In this work we back-analyze two landslide failures that occurred in the Northern Apennines of Italy, in terms of surface movements and their relation with rainfalls. The two landslides have some similarities in that they are historical earthflows characterized by relatively long period of slow-moving stable sliding that can be interrupted by rapid acceleration and catastrophic failure. In both cases, the catastrophic failures were sudden and unexpected, causing problems to infrastructures (roads and railways) located at the toe of the landslides. We process interferograms of SAR images acquired by Sentinel 1 A/B with time spans ranging from 6 to 24 days, removing those having low coherence by manual inspection. The conventional 2-pass technique allowed us to obtain measurements of surface displacement despite the fact that no infrastructures nor major reflectors are present on landslide bodies. Our interferograms show that surface displacements are well visible since 2015. They display nearly continuous downslope motion with seasonal velocity changes. Time series between 2015 and 2018 shows that surface displacements can be appreciated throughout most part of the year with snow cover and summer peak of vegetation being the most notable exceptions. Distinct accelerations can be detected in space and time during the weeks and months preceding the catastrophic failures. We compare time-dependent deformations to precipitation patterns to explore interactions between precipitation and landslide kinematics and to document the transition from stable to unstable sliding. Our work indicate that InSAR interferometry can be successfully used to anticipate catastrophic failures.

Pre-failure landslide deformation measured by satellite radar interferometry in the Northern Apennines of Italy

Simoni A.
;
Bayer B.;Berti M.;Franceschini S.;Squarzoni G.
2019

Abstract

In this work we back-analyze two landslide failures that occurred in the Northern Apennines of Italy, in terms of surface movements and their relation with rainfalls. The two landslides have some similarities in that they are historical earthflows characterized by relatively long period of slow-moving stable sliding that can be interrupted by rapid acceleration and catastrophic failure. In both cases, the catastrophic failures were sudden and unexpected, causing problems to infrastructures (roads and railways) located at the toe of the landslides. We process interferograms of SAR images acquired by Sentinel 1 A/B with time spans ranging from 6 to 24 days, removing those having low coherence by manual inspection. The conventional 2-pass technique allowed us to obtain measurements of surface displacement despite the fact that no infrastructures nor major reflectors are present on landslide bodies. Our interferograms show that surface displacements are well visible since 2015. They display nearly continuous downslope motion with seasonal velocity changes. Time series between 2015 and 2018 shows that surface displacements can be appreciated throughout most part of the year with snow cover and summer peak of vegetation being the most notable exceptions. Distinct accelerations can be detected in space and time during the weeks and months preceding the catastrophic failures. We compare time-dependent deformations to precipitation patterns to explore interactions between precipitation and landslide kinematics and to document the transition from stable to unstable sliding. Our work indicate that InSAR interferometry can be successfully used to anticipate catastrophic failures.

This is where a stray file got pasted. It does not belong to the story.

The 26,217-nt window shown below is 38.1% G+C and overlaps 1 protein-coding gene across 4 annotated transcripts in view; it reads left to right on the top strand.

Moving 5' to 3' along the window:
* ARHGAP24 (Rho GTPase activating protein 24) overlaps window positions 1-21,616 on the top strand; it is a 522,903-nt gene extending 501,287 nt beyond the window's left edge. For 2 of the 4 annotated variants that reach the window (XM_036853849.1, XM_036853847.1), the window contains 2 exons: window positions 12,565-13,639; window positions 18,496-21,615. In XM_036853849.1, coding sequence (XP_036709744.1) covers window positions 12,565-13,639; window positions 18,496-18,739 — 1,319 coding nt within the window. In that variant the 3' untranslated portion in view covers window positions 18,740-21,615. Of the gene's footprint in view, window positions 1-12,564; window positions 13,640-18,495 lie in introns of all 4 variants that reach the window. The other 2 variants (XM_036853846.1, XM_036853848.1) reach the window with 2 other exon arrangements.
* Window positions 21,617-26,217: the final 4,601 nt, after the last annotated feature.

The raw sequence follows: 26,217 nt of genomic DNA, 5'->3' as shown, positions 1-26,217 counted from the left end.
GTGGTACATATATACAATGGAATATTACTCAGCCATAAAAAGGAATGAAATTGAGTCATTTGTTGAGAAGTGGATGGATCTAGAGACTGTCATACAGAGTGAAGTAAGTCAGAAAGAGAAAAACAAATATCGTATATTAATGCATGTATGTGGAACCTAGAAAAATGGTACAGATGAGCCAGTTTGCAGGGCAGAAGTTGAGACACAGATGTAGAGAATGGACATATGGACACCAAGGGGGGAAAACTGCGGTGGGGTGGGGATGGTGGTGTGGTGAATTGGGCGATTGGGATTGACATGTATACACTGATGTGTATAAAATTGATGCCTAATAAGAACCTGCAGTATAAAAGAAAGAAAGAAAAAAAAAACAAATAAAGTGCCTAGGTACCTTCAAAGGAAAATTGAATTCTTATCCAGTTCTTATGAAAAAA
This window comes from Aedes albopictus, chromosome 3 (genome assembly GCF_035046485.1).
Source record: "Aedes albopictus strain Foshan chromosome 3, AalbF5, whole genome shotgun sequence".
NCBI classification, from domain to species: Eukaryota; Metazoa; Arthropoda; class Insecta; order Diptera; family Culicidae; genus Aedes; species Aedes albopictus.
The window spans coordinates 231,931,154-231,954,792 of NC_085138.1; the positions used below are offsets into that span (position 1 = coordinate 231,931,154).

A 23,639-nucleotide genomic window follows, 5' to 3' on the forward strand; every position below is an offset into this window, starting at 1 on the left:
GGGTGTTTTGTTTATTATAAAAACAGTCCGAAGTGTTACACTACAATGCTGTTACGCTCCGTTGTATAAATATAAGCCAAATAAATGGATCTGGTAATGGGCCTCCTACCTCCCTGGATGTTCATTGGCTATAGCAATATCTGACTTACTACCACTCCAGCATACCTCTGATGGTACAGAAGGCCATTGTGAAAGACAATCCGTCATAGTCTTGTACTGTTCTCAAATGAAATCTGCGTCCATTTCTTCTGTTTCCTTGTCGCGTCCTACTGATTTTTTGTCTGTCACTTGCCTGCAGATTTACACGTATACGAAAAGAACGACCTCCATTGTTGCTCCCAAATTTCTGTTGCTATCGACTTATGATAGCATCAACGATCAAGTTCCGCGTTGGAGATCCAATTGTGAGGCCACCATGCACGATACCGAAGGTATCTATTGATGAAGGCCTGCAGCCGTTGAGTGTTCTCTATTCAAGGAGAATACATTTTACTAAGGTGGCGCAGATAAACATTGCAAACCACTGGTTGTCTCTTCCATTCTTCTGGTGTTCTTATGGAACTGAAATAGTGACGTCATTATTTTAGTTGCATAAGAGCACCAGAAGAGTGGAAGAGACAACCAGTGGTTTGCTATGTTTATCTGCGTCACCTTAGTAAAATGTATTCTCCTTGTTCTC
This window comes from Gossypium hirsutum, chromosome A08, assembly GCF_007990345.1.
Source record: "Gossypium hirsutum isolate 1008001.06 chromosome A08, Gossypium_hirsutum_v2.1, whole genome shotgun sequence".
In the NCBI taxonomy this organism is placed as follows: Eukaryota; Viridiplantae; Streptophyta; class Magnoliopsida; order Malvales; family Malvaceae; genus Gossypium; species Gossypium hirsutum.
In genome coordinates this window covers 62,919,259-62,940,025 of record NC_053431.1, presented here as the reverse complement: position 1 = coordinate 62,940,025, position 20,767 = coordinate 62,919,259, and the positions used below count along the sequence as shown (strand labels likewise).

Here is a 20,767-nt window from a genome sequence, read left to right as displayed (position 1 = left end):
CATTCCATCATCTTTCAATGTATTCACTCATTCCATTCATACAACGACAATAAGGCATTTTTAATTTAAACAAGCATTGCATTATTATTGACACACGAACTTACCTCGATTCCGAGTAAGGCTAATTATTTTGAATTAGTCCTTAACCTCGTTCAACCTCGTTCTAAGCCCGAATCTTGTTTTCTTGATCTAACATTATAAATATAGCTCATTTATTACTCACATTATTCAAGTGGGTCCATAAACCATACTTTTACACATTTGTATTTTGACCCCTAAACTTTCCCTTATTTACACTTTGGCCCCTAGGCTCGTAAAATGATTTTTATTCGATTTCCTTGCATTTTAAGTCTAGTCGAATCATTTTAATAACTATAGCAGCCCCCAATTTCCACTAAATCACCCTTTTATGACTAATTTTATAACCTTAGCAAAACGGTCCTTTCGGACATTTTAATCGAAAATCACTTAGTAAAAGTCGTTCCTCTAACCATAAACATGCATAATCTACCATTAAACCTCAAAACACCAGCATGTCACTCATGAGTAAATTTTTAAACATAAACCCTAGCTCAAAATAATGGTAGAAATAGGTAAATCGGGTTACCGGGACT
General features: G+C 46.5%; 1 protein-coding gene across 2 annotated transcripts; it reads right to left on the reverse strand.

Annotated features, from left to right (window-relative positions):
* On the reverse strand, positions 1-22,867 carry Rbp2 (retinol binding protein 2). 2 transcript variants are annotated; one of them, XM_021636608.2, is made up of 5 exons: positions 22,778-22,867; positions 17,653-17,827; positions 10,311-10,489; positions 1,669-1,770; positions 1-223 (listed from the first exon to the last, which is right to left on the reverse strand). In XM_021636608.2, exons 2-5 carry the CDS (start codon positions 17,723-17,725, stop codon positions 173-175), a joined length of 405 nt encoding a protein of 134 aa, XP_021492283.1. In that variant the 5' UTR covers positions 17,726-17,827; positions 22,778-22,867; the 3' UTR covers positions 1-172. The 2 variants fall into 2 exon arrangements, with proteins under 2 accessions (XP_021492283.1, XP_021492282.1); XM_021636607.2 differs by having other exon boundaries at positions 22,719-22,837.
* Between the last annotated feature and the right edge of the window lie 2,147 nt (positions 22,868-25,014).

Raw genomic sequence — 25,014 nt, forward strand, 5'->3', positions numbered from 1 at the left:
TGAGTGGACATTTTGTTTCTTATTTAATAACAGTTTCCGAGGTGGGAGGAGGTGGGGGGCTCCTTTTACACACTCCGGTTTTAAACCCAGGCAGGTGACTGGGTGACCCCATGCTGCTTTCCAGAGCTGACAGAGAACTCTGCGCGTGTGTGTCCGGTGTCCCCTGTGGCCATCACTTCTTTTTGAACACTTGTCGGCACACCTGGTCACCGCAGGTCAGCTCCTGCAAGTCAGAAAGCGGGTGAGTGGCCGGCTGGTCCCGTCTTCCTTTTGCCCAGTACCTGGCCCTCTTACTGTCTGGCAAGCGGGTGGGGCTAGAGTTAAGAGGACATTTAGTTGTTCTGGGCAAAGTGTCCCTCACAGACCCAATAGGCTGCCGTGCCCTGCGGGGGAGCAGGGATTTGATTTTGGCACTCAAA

12th ARC of IAEG
121
121
Simoni A., Bayer B., Berti M., Franceschini S., Squarzoni G.
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Utilizza questo identificativo per citare o creare un link a questo documento: https://hdl.handle.net/11585/740272
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